If we are going to think about the longer term, it would be useful to think not just about what would serve as a substitute for the bar exam, but about what needs to accompany that substitute. Not every test is an evil, and one might think that while a two-day memorization and endurance contest is foolish, a series of shorter, subject-specific, possibly more skills-based exams, albeit still requiring substantive legal knowledge, would be a good idea. (The Ontario bar, at the time, had such an approach. It was at least sounder, in my view, than the two- or three-day exam approach.) Or one might go with more of an apprenticeship model. But if we did, surely we would want clear and demanding rules and guidance concerning what each apprentice must learn and what each supervising lawyer must teach. (What use is an apprenticeship as a certification that someone can practice law, if that person is not required to perform a range of legal tasks, but learns only how to do document review?) We would also want guidance on what constitutes satisfactory performance in an apprenticeship, since one assumes at least some apprentices or supervised lawyers might demonstrate that they ought not be licensed. We might, while we were at it, look for more demanding proofs of fitness and character, through the apprenticeship system and otherwise. Law school itself is no guarantee of either. (Some law schools may prefer it that way.) Of course all of this would come at no small additional cost of time and money to practicing lawyers, although better training and fitness might provide some recompense in the form of a reduction in malpractice insurance or a justification for stricter limitations on malpractice awards.

What of law schools? Remember that the oft-cited "Wisconsin diploma privilege" example exemplifies the difference between a privilege and mere license: the privilege comes with a demand that law schools teach, and students take, a larger number of mandatory courses, and with greater state oversight of those schools. That would be a start. So would a requirement of actual skills training, not the nominal form of skill-based teaching that consists of finding a way to satisfy the ABA that every course nominally fits within some "rubric" or other. Perhaps we might consider requiring that a large majority of each law school's faculty have a minimum number of years in the active practice of law--five or more, say--or requiring them to perform a minimum number of hours of meaningful legal practice each year while serving on the faculty. Or we might insist that students take a minimum number of credit hours with actively practicing lawyers, perhaps at the cost of reducing the number of full-time academic faculty positions. At some point, we might well wonder what purpose a third year of law school really serves, especially if would-be lawyers are required to serve a (meaningful, not brief and minimal) apprenticeship. And it would be a good time to think about prohibiting 100 percent finals and insisting that law professors evaluate students through a number of tests, varied in format, over the course of a semester.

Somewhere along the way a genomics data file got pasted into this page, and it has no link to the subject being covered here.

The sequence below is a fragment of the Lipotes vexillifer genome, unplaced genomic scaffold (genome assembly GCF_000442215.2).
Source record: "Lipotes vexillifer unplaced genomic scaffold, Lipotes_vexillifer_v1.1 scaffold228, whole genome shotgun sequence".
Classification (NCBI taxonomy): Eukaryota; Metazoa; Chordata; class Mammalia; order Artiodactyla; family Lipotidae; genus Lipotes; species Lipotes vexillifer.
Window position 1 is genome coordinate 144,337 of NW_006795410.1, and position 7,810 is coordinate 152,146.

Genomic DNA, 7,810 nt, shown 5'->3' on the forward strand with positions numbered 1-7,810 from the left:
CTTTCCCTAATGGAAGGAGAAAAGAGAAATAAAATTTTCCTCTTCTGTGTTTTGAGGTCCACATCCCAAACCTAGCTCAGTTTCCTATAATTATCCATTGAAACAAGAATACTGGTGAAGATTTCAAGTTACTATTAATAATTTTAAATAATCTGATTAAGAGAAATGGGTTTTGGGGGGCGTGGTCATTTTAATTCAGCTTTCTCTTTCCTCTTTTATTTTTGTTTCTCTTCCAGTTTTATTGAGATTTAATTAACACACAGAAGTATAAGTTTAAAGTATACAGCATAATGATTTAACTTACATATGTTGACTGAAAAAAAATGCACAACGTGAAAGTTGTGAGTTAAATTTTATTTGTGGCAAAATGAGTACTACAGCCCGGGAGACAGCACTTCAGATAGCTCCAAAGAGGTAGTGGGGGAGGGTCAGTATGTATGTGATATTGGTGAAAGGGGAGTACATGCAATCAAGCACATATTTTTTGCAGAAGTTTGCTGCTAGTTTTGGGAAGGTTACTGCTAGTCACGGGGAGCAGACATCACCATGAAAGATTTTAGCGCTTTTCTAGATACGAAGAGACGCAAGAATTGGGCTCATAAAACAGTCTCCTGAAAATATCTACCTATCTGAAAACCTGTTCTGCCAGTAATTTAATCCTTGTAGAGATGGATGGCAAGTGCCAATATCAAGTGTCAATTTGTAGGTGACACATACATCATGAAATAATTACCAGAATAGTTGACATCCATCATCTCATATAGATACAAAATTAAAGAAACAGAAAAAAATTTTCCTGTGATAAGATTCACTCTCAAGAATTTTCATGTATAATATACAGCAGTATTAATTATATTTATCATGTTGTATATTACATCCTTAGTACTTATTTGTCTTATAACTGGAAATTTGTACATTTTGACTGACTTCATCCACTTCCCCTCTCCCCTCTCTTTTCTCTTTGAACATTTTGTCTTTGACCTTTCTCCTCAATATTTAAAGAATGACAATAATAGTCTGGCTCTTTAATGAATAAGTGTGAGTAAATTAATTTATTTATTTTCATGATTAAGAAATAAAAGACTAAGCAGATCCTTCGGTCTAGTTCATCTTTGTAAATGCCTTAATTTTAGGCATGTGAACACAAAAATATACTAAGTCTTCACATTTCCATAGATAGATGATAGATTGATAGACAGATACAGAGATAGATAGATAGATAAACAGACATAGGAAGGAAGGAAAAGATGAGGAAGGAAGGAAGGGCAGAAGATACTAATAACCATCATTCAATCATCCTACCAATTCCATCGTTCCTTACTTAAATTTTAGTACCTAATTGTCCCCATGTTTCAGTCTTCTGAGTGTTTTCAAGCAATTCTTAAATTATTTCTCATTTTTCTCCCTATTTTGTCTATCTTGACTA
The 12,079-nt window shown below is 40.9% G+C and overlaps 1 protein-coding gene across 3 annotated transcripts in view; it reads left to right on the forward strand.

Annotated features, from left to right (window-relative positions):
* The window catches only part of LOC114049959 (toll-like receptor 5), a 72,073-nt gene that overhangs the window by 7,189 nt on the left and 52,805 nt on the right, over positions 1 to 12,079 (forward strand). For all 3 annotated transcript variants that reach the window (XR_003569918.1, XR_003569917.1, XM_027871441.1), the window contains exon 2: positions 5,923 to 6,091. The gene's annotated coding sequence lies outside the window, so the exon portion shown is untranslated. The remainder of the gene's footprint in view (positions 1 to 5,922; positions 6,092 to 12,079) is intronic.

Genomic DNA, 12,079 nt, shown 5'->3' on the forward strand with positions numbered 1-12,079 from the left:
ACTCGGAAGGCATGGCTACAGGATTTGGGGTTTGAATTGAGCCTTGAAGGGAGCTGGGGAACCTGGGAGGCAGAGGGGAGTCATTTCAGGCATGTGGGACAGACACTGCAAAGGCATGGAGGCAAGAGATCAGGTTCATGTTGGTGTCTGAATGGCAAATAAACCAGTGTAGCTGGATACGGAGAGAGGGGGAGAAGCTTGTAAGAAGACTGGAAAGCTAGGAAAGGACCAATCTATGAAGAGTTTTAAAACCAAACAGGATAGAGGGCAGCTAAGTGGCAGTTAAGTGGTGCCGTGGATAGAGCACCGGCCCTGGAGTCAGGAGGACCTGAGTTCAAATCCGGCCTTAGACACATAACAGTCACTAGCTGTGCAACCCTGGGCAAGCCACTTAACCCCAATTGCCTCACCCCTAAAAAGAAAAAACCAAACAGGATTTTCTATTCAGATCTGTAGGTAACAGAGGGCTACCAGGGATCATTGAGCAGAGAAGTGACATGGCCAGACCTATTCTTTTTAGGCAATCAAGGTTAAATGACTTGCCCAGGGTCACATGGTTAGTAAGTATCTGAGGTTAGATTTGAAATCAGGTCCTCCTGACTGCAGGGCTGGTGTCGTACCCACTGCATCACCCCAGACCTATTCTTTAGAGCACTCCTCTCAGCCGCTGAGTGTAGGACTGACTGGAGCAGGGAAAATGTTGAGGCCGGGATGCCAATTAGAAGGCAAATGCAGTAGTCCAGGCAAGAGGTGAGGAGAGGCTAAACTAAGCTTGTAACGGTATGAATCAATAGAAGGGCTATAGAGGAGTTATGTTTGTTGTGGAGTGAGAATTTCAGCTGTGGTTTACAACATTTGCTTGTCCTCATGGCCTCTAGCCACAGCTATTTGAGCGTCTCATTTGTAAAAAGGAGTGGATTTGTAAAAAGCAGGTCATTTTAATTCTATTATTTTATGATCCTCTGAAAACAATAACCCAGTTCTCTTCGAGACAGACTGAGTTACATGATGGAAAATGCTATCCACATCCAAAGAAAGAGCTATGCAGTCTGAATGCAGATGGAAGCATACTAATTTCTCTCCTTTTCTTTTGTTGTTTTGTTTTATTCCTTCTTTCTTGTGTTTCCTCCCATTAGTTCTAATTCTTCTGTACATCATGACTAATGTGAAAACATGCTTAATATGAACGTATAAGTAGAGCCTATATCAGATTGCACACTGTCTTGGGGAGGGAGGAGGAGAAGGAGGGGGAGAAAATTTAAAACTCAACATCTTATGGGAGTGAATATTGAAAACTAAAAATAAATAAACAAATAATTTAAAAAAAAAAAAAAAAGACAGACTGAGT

Of course all of this would come at no small additional cost of time and effort, and perhaps loss of status, to current law professors. That doesn't seem terribly important. And few if any of these changes would come at a cost to law students. They would still pay tuition and attend classes for a given period of time (and perhaps a year less than they do now) before graduating; they would just have a different, and perhaps better, set of courses and teachers.

This model would not do much by way of conferring prestige or teaching law students to become law professors. But there's not much reason to care about prestige, as opposed to training competent lawyers, and there's very little reason why the genuinely academic and intellectual study of law has to take place at a law school or with a current law professor's salary. Other than a few hundred or thousand students (out of roughly 110,000 law students in the United States) at a few unrepresentative elite schools, I see no reason why most law students would or should care if their schools, and faculty, were subject to different and stricter requirements.